"But you know, ladies and gentlemen, after this kind of appeal, after this kind of introduction, after everything that I lived with these people on stage where there were moments of such indescribable beauty on that stage that you say to yourself how beautiful it is to be alive and to receive it. And when that appeal comes to you, there is no other choice but to accept gratefully and try to imagine how you can make sure that the world always recognises this Orchestra as a treasure."From the speech of Semyon Bychkov
When the conductor Semyon Bychkov was asked to record the complete symphonic works of Pyotr Ilyich Tchaikovsky with the Czech Philharmonic for the Decca label, he did not take too long to think it over. The orchestra’s unique sound and the modesty of its players sparked a desire for collaboration in this great expert on Tchaikovsky’s music.
Manfred Honeck brings light to the Lenten season with the optimism of Antonín Dvořák’s Symphony No. 8 and of W. A. Mozart’s Symphony No. 33, complementing the colorful lyricism of Richard Strauss’s Four Last Songs sung by the great German soprano Christiane Karg. The concerts have become, among other things, an opportunity for Maestro Honeck’s personal retrospection on his tenure so far as Principal Guest Conductor, which reached its apex last season.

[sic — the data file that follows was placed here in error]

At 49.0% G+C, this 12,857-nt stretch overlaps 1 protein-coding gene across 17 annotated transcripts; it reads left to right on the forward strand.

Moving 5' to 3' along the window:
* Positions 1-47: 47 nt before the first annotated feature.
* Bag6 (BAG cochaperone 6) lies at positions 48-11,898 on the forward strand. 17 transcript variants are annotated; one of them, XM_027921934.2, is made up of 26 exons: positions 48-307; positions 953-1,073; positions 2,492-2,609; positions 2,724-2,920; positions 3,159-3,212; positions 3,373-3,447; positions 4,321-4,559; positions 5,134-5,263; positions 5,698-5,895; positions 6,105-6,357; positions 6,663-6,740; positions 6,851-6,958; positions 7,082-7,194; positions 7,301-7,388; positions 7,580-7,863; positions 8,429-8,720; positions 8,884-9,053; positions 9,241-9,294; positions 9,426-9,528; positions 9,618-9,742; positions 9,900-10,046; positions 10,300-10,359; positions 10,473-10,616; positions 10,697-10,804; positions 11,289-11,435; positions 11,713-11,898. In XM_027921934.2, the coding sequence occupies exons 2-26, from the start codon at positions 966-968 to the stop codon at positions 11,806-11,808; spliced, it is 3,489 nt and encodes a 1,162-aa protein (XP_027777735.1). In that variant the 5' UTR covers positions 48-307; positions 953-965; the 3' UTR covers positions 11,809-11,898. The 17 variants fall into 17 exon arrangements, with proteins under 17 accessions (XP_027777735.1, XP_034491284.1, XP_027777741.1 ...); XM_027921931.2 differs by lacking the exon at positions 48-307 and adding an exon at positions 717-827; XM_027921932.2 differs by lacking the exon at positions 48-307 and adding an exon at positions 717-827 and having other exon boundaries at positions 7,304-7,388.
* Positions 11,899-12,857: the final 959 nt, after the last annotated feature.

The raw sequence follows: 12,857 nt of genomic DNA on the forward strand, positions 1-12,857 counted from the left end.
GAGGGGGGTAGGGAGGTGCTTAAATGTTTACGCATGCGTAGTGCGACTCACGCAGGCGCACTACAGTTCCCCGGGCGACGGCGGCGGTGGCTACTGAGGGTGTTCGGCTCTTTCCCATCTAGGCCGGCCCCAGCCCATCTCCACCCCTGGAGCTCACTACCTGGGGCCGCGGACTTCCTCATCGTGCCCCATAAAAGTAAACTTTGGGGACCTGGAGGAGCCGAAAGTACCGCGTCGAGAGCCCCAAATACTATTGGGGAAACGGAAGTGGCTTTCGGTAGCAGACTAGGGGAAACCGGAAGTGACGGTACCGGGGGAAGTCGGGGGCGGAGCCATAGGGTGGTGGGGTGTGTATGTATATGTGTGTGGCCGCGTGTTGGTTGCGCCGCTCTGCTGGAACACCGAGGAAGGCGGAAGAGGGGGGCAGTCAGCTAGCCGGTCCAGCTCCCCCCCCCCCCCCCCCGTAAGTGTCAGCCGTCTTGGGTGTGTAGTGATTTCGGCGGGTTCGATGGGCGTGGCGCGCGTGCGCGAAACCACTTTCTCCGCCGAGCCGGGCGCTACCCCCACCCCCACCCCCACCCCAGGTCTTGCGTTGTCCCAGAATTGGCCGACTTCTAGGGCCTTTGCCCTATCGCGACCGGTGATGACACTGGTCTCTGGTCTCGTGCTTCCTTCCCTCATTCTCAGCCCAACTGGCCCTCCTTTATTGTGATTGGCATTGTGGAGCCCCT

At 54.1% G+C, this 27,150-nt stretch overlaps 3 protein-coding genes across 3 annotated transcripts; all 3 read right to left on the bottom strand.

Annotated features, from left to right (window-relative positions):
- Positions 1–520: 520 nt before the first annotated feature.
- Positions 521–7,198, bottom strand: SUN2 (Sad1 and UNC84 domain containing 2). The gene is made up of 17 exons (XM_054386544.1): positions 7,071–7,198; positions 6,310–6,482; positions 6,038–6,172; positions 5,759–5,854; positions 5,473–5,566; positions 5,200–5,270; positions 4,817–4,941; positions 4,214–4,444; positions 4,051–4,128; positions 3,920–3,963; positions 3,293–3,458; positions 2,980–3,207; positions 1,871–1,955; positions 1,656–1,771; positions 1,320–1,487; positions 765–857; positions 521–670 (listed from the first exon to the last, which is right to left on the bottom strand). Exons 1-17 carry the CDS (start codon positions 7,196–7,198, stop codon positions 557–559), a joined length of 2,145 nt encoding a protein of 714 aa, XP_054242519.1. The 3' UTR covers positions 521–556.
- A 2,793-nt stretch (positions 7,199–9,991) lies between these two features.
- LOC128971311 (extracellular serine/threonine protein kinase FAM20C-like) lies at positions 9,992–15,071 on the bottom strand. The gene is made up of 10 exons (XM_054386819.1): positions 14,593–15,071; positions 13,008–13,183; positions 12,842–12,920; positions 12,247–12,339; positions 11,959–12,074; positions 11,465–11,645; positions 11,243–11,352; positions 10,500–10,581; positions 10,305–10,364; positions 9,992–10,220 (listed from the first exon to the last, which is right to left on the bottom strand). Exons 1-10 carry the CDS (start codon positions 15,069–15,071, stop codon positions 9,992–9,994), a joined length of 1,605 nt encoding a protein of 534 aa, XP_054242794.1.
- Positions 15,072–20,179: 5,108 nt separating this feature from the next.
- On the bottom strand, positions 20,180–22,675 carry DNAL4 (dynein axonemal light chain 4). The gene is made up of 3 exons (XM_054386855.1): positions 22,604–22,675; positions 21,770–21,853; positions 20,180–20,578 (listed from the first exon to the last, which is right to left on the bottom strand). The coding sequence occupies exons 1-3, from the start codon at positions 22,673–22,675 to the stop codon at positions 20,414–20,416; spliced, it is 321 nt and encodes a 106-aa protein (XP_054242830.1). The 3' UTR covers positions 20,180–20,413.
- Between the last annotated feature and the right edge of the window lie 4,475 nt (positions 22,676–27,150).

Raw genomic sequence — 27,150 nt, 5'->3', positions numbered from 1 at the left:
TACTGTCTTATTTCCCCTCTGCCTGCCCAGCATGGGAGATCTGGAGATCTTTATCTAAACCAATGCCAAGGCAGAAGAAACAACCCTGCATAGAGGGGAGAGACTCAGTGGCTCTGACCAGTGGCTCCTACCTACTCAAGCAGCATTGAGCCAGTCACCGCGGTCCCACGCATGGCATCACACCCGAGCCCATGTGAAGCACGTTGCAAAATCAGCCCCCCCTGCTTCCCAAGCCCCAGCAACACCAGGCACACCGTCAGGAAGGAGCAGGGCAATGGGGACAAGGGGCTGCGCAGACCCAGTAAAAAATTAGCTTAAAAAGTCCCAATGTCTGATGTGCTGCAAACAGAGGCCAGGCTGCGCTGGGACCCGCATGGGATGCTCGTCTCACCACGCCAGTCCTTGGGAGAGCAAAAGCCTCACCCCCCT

The Czech Philharmonic never tires in its search for new talent. It offers its audiences a glimpse into the world of international competitions and the budding careers of their winners whose performances energize and freshen up its own playing and help keep the Philharmonic in top musical shape. For its concert on February 18, part of the series called “Discoveries”, the orchestra has chosen the best of the best, inviting one of the brightest stars of the contemporary cello scene, Andrei Ioniţă from Romania.
The Czech Philharmonic will be opening the pre-Christmas season with one of the most noteworthy musical disquisitions on love, life, and death, the Turangalîla-Symphonie by the French composer Olivier Messiaen. Nearly seventy years after its premiere, the orchestra will be presenting the work at the Rudolfinum with artists whose careers have been heavily influenced by the music of this composer, in part thanks to personal encounters with him. The conductor for the concerts on 7–9 December will be David Robertson, and Pierre-Laurent Aimard will be at the piano.